In late September, Mr Donnell commented on the situation, saying to Insider: “The housing market is throwing off mixed signals as the headline rate of price growth slows, yet demand from homeowners using a mortgage continues to increase.”

He also added that, despite the confusion caused by Brexit, demand from mortgaged homeowners was persisting and this was supported by “low mortgage rates, high levels of employment, and households who want a home”.

Towards the end of 2019, Aberdein Considine carried out a major poll to find out homeowners’ feelings. It showed that 50% of Scots fear their property’s value will decrease in 2020 after Brexit.

Aberdein Considine’s managing partner, Jacqueline Law, said: “There has, over the third quarter of the year, been a sharp increase in the number of Scots who fear that Brexit will result in the value of their home decreasing.

“There is clearly homeowner anxiety around Brexit, but this has yet to be reflected in sales figures, perhaps due to the greater public having little idea what Brexit will actually look like.”

According to their “Property Monitor Report”, sales in Scotland reached £5.3 billion towards the end of 2019. Furthermore, their data showed Aberdeen also figured as a new hotspot. Here, the value of property changing hands increased by 4.4%.

Looking ahead to the next five years, UK house prices are expected to rise by an average of 15.3%. According to Savills report, there will be significant regional differences across the nation. For example, London’s property market will keep experiencing difficulties. There, the growth will be of only 4% across the entire five-year period, while in 2020 it will even be negative with an expected change of -2,5%.

On the other hand, things appear to be more positive for Scotland, especially in Glasgow, Edinburgh and the north-east of Scotland. Here the property market is due to experience a total increase in house prices of 19.9%, going from a value of £131,000 in 2019 to £157,000 in 2024. But in 2020, growth will be only 1.5%.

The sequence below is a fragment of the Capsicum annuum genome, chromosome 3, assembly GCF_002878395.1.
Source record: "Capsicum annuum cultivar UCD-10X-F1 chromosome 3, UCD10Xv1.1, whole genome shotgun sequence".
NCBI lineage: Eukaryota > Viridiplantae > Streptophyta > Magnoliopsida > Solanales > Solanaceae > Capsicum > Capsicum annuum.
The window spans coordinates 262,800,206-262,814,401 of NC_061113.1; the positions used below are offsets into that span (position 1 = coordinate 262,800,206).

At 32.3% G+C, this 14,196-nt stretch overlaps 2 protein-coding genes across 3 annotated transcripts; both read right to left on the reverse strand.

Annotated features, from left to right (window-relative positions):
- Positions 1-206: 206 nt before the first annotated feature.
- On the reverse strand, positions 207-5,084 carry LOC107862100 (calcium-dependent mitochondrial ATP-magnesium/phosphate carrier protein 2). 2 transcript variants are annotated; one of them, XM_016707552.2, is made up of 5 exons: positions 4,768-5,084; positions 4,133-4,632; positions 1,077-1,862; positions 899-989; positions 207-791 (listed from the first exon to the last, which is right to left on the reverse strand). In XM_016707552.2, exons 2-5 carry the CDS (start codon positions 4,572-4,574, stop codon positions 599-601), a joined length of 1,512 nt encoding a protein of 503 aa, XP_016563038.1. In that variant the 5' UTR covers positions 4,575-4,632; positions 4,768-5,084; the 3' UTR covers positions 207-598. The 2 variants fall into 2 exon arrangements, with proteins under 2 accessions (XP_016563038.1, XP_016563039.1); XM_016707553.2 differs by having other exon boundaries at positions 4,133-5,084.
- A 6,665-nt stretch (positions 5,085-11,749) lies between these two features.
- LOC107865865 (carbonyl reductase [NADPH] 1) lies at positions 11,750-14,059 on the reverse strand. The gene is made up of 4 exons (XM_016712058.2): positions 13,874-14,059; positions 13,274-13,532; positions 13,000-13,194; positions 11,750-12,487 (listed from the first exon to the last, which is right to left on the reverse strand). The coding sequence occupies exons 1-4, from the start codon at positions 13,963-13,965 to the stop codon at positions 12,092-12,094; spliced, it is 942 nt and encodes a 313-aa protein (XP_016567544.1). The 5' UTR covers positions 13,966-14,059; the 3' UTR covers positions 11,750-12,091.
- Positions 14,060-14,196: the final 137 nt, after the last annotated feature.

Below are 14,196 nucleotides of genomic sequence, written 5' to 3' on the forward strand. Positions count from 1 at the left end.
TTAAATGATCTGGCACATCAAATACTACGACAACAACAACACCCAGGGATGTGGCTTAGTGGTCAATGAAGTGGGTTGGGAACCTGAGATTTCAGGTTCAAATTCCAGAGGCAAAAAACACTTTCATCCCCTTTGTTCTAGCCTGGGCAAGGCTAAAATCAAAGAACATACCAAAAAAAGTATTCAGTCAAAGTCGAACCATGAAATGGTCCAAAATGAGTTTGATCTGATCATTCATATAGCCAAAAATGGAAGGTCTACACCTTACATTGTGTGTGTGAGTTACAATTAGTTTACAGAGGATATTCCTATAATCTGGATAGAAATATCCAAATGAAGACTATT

In other words, while the prospects for the next five years appear to be much more positive than during the last decade, in 2020 housing market growth will still be modest.

The experts’ community appears to be divided on whether Brexit will impact positively or negatively on the next year. Some believe the recent Conservative election win may have brought more certainty and that in the next few months it will release pent-up demand supported by low-rate and low-deposit mortgage deals. In fact, some mortgage lenders are currently maximising affordability by lending on 40-year mortgage terms. This way borrowers can lower their monthly repayments.

Managing director of Halifax, Russell Galley, commented that the property market future looks “a bit brighter”.

However, other experts also believe that Brexit on 31 January and the possibility of a second Scottish independence referendum (IndyRef2) will remain a major preoccupation. According to them, these will slow down the recovery process of the property market and they expect the prices to grow very modestly in Scotland.

The EY Item Club’s chief economic adviser, Howard Archer, said: “There will still be appreciable uncertainties, including on the Brexit front, so that the upside for house prices in 2020 is likely to be limited.”

Substantially “a bit brighter” yet still a “challenging 2020” is the best way to describe the immediate future of the house property market. Only after a good two or three months will experts be able to make more accurate and certain predictions. As with all political changes, everything will depend on how the government and local authorities such as Aberdeen City Council will be able to respond to and handle the situation.